Freedom Caucus chairman wants financial audit of Mueller investigation

Freedom Caucus chairman wants financial audit of Mueller investigation
© Greg Nash

Rep. Mark MeadowsMark Randall MeadowsLawmakers grill Census Bureau officials after report on cybersecurity issues Conservative lawmakers warn Pelosi about 'rate-setting' surprise billing fix House GOP leader says reassignment of Vindman was appropriate MORE (R-N.C.), chairman of the House Freedom Caucus, plans to request a financial audit of the special counsel investigating Russia's influence campaign over the 2016 presidential election.  

Meadows said in an interview set to air Sunday that he will ask for a review by the Government Accountability Office (GAO), the nonpartisan government watchdog that handles investigations for Congress. Meadows wants a full audit of expenses incurred by Robert MuellerRobert (Bob) Swan MuellerCNN's Toobin warns McCabe is in 'perilous condition' with emboldened Trump CNN anchor rips Trump over Stone while evoking Clinton-Lynch tarmac meeting The Hill's 12:30 Report: New Hampshire fallout MORE and his team, Meadows told C-SPAN as first reported by the Washington Examiner


Meadows said he wants the audit to ensure that Mueller, a former FBI director and U.S. attorney, is making proper use of the money provided to his team by Congress to look into Russia's election meddling.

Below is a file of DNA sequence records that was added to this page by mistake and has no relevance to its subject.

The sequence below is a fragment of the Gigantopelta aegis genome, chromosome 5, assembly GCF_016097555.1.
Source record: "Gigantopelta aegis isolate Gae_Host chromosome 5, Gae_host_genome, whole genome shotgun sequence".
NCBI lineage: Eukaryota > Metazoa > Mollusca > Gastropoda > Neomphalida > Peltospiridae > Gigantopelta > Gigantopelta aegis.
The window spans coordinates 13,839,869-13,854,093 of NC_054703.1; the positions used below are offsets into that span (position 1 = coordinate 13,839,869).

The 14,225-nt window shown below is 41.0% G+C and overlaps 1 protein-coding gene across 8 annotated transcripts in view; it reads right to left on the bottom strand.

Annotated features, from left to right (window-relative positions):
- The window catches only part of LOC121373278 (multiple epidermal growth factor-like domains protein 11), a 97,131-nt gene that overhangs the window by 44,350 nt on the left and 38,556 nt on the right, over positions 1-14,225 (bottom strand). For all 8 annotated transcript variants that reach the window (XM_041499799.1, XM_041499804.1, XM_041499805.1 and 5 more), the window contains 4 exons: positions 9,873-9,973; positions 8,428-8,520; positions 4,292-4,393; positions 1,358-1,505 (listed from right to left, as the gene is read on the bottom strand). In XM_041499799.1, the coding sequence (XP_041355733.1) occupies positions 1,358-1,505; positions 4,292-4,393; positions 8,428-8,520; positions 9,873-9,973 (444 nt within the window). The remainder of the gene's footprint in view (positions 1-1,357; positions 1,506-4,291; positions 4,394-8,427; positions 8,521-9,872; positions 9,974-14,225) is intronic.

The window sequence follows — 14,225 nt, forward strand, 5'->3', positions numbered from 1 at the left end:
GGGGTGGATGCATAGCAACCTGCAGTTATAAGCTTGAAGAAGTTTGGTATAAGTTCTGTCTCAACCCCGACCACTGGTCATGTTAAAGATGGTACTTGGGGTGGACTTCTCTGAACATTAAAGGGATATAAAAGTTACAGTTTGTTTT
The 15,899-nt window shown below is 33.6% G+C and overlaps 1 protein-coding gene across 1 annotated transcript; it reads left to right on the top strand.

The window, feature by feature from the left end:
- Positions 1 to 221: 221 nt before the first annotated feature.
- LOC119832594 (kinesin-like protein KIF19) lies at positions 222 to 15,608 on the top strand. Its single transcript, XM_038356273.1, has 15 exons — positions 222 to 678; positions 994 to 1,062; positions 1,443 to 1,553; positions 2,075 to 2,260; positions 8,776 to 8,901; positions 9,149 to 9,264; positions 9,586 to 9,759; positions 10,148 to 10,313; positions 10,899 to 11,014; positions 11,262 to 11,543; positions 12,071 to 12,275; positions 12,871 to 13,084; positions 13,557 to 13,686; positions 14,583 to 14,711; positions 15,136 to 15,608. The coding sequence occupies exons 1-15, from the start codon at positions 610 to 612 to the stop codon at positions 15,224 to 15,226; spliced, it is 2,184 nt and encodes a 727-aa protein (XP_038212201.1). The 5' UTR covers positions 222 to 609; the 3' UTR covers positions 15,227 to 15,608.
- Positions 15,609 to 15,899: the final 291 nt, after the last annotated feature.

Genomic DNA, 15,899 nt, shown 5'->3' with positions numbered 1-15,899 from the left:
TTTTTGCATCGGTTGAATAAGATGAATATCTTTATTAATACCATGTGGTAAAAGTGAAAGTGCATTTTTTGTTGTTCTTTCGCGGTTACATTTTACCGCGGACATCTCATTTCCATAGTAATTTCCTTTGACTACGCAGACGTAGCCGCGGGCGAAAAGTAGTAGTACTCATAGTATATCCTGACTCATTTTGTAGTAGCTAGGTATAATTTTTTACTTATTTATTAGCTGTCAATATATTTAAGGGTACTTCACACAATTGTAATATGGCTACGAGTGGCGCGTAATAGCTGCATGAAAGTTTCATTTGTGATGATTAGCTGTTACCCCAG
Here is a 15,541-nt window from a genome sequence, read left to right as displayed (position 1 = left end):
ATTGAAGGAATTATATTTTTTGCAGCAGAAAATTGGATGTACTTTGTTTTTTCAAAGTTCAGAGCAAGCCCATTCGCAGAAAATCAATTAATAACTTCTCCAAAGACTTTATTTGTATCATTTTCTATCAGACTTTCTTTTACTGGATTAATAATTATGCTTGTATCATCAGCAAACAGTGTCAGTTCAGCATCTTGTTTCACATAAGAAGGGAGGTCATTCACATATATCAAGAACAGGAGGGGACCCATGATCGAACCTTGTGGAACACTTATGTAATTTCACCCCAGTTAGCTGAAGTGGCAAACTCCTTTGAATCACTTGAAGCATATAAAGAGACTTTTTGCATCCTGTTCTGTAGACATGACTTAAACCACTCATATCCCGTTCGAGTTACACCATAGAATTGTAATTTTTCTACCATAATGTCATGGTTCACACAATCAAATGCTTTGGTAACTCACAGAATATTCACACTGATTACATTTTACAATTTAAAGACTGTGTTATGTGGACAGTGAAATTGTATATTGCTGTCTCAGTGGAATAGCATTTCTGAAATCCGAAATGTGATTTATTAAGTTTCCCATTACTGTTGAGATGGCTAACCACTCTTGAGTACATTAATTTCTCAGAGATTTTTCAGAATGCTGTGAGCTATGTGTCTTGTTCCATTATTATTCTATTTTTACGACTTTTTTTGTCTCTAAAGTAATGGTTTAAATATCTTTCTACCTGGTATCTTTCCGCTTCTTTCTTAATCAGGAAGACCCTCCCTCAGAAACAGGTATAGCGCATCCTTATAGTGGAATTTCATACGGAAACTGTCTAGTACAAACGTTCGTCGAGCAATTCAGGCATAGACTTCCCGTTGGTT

The scope of the investigation has also broadened into looking at possible collusion between the Kremlin and the Trump campaign. 

Meadows, a member of the House Oversight and Government Reform Committee, said in the interview that the request is "certainly within the parameters" of the GAO. 

Mueller is required to produce a public expense report every six months, and had spent nearly $7 million as of December. His budget comes from a permanent Treasury Department account specifically dedicated to the work of independent counsels.

Members of the conservative House Freedom Caucus have been vocal opponents of the Mueller probe, and the caucus has argued that they should be allowed to see documents clarifying the full scope of Mueller's investigation. The Department of Justice refused their request due to an "ongoing investigation consistent with longstanding principles of investigatory independence."